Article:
Families of those killed in the Grenfell Tower fire left an inquiry in tears after a video of the blaze was shown without a warning.
One person was said to have collapsed outside the hearing after seeing the video, which included footage filmed from inside the burning building.
An inquiry official apologised, saying a warning system had failed.
The second day has been dedicated to commemorations of those killed, including six members of one family.
A video about the Choucair family started with clips of the fire in which people could be seen at windows surrounded by flames and screams could be heard.
Between 20 and 30 people left the room, many in tears and covering their faces, and wails could be heard outside.
The inquiry at the Millennium Gloucester Hotel, South Kensington, paused while the person who collapsed received medical treatment.
Bernard Richmond QC, who is leading the presentations by bereaved family members, said he was sorry a warning had not been read out before the film was shown.
He said it had been a busy day and a system the inquiry had put in place for warning of troubling material had failed before this particular video was shown.
When it resumed, the family of 57-year-old Hesham Rahman, who lived on the 23rd floor, paid tribute to him and said “those in power” must “listen to our stories and learn from your mistakes.”
His nephew, Karim Mussilhy, earned a standing ovation from other relatives in the room when he told the inquiry: “We’ve been censored enough, it’s our time; whether you like it or not you have to listen.”
He said on a previous visit to his uncle the lift had been broken and the single staircase was narrow.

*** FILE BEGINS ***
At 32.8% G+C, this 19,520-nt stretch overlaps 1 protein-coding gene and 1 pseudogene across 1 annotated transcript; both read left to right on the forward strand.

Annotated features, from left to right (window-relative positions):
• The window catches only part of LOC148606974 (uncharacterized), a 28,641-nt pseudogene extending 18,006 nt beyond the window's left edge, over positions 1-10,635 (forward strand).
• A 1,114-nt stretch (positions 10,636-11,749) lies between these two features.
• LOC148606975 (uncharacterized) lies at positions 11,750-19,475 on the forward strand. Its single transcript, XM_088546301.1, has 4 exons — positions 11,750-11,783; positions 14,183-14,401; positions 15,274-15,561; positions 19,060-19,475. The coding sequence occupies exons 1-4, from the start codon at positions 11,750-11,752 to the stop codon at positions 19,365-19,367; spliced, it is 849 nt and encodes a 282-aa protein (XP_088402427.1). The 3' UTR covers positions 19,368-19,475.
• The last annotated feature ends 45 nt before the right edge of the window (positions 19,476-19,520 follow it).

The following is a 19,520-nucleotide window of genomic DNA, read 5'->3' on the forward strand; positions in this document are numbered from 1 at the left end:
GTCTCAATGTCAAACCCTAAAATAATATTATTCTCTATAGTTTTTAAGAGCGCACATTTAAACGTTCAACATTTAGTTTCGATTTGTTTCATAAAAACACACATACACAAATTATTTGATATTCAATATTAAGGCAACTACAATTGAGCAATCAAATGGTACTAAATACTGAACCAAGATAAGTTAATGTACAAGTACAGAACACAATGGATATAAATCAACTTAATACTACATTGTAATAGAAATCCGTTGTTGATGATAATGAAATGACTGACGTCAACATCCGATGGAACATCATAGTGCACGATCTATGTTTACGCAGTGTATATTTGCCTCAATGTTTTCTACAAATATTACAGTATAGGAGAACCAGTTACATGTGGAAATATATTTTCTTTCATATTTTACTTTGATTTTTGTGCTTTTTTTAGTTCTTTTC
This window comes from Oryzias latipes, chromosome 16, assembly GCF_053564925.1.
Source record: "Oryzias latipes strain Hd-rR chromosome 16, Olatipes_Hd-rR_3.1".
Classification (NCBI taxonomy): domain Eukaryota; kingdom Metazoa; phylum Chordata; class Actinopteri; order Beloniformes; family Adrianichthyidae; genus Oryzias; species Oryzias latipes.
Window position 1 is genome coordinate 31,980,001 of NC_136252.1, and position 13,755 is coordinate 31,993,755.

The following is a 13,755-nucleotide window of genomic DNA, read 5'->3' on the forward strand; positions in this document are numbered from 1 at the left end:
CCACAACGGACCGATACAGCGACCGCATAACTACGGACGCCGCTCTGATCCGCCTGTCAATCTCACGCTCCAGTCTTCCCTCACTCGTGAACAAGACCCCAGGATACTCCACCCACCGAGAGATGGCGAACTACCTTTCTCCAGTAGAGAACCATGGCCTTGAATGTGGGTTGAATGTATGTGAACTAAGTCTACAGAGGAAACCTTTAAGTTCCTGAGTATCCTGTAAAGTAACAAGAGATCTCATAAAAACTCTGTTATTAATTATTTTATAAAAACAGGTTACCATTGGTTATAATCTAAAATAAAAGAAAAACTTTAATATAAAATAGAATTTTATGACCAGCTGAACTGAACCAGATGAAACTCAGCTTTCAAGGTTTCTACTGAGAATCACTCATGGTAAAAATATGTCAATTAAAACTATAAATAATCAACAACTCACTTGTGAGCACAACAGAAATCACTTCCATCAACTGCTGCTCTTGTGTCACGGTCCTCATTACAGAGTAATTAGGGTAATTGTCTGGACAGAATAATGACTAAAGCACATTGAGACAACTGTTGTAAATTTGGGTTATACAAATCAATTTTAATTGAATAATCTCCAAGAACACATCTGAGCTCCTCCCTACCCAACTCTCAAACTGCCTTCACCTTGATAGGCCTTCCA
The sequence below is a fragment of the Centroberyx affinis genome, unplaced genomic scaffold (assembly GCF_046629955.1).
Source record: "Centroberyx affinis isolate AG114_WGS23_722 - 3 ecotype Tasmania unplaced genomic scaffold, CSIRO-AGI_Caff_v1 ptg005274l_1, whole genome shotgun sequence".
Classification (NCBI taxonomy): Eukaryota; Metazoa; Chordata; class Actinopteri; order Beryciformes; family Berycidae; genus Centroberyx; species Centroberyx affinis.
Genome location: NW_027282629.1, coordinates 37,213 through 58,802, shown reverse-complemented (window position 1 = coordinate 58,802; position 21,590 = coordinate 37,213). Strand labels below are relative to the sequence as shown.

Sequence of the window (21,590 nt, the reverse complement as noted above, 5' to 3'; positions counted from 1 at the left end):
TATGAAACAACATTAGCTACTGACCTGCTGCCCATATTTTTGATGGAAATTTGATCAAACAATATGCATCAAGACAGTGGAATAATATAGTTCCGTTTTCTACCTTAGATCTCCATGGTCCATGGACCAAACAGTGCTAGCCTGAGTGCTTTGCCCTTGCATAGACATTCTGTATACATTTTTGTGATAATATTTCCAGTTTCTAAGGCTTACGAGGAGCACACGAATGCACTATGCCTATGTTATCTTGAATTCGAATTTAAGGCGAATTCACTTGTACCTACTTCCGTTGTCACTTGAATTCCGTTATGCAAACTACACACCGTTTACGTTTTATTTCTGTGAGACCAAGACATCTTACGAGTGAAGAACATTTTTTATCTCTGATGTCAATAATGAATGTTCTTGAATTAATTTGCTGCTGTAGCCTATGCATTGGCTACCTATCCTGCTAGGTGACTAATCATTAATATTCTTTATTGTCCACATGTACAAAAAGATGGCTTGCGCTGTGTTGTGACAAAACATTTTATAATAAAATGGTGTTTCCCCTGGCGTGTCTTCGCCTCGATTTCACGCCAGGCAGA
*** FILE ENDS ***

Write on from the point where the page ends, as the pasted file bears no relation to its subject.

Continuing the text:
He said: “I couldn’t help but think how on earth would my uncle escape if there was a fire.”
At the inquiry: Extreme distress heard
By BBC reporter Emma Harrison
A graphic image of Grenfell Tower on fire and people at the windows of the building in one of the commemoration films took people by surprise.
It was traumatic for lots of people to see the image on a big screen without warning.
Groups of people – about 30 people or so – walked out of the room in tears as the film was playing.
Some were in extreme states of distress. Wailing could be heard outside the room.
The film was stopped, the room was told, for a medical emergency. Somebody had collapsed outside.
Counsellors that were on hand in the room offered assistance to people.
Bernard Richmond told the room he was “truly sorry” for the lack of warning.
Hisam Choucair, who lost his mother, sister, brother-in-law and three nieces in the blaze on 14 June 2017, had earlier told the inquiry how he could only watch helplessly as they died.
They were among 12 of the 72 victims to be commemorated on the second day of the inquiry.
Mr Choucair said the deaths of his mother Sirria, 60, sister Nadia, 30, her husband Bassem Choukair, 40, and their daughters Mierna, 13, Fatima, 11, and three-year-old Zainab was an “atrocity”.
He said he had “always had a bad feeling” about the building.
He said his brother called him at about 02:20 BST on 14 June to tell him the block near his home was ablaze.
He said he found the building “completely engulfed in flames” and simply had to “stand there for hours watching them all burn to death”.
Mr Choucair said his mother, who arrived from Lebanon as a teenager in the 1970s, was “loving, kind and patient” while his sister and her husband, who lived two doors away from her in the block, were very popular and hard-working.
He said his eldest niece, Mierna, had an “excellent sense of humour”, loved sport, music and school and wanted to be either a doctor or a lawyer.